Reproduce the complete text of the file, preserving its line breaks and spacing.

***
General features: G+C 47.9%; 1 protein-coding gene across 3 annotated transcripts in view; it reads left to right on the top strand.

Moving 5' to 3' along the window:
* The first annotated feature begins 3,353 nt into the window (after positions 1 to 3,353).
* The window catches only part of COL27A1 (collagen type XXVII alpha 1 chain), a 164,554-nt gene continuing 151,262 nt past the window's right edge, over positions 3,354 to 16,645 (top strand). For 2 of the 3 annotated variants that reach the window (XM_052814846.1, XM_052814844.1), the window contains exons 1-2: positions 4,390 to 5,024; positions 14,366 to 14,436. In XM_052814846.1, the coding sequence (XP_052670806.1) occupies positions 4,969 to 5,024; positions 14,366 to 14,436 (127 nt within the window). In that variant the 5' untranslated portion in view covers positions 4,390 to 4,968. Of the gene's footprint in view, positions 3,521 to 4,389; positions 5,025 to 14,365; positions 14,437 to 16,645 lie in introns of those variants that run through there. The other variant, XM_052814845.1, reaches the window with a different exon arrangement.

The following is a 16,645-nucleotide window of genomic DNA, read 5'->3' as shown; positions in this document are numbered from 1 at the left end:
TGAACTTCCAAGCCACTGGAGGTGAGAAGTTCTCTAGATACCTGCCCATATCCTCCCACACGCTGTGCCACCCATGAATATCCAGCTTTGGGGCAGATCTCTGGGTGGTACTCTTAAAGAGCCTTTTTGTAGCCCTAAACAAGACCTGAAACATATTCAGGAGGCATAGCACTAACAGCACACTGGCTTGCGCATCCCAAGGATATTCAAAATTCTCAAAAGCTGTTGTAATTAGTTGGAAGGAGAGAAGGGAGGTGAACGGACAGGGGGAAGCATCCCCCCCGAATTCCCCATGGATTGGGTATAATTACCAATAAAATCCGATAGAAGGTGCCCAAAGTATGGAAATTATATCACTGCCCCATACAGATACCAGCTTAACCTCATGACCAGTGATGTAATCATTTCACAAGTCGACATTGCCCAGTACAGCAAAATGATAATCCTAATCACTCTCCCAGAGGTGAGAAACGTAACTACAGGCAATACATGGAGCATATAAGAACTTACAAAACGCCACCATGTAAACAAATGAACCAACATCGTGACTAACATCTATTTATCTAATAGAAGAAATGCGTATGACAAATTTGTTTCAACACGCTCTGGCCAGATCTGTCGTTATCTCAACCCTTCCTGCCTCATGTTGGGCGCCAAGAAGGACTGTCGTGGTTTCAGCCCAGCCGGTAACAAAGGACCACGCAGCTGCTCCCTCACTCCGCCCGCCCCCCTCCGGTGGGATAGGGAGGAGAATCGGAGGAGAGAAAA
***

General features: G+C 47.9%; 1 protein-coding gene across 3 annotated transcripts in view; it reads left to right on the top strand.

Moving 5' to 3' along the window:
* The first annotated feature begins 3,353 nt into the window (after positions 1 to 3,353).
* The window catches only part of COL27A1 (collagen type XXVII alpha 1 chain), a 164,554-nt gene continuing 151,262 nt past the window's right edge, over positions 3,354 to 16,645 (top strand). For 2 of the 3 annotated variants that reach the window (XM_052814846.1, XM_052814844.1), the window contains exons 1-2: positions 4,390 to 5,024; positions 14,366 to 14,436. In XM_052814846.1, the coding sequence (XP_052670806.1) occupies positions 4,969 to 5,024; positions 14,366 to 14,436 (127 nt within the window). In that variant the 5' untranslated portion in view covers positions 4,390 to 4,968. Of the gene's footprint in view, positions 3,521 to 4,389; positions 5,025 to 14,365; positions 14,437 to 16,645 lie in introns of those variants that run through there. The other variant, XM_052814845.1, reaches the window with a different exon arrangement.

The following is a 16,645-nucleotide window of genomic DNA, read 5'->3' as shown; positions in this document are numbered from 1 at the left end:
TGAACTTCCAAGCCACTGGAGGTGAGAAGTTCTCTAGATACCTGCCCATATCCTCCCACACGCTGTGCCACCCATGAATATCCAGCTTTGGGGCAGATCTCTGGGTGGTACTCTTAAAGAGCCTTTTTGTAGCCCTAAACAAGACCTGAAACATATTCAGGAGGCATAGCACTAACAGCACACTGGCTTGCGCATCCCAAGGATATTCAAAATTCTCAAAAGCTGTTGTAATTAGTTGGAAGGAGAGAAGGGAGGTGAACGGACAGGGGGAAGCATCCCCCCCGAATTCCCCATGGATTGGGTATAATTACCAATAAAATCCGATAGAAGGTGCCCAAAGTATGGAAATTATATCACTGCCCCATACAGATACCAGCTTAACCTCATGACCAGTGATGTAATCATTTCACAAGTCGACATTGCCCAGTACAGCAAAATGATAATCCTAATCACTCTCCCAGAGGTGAGAAACGTAACTACAGGCAATACATGGAGCATATAAGAACTTACAAAACGCCACCATGTAAACAAATGAACCAACATCGTGACTAACATCTATTTATCTAATAGAAGAAATGCGTATGACAAATTTGTTTCAACACGCTCTGGCCAGATCTGTCGTTATCTCAACCCTTCCTGCCTCATGTTGGGCGCCAAGAAGGACTGTCGTGGTTTCAGCCCAGCCGGTAACAAAGGACCACGCAGCTGCTCCCTCACTCCGCCCGCCCCCCTCCGGTGGGATAGGGAGGAGAATCGGAGGAGAGAAAA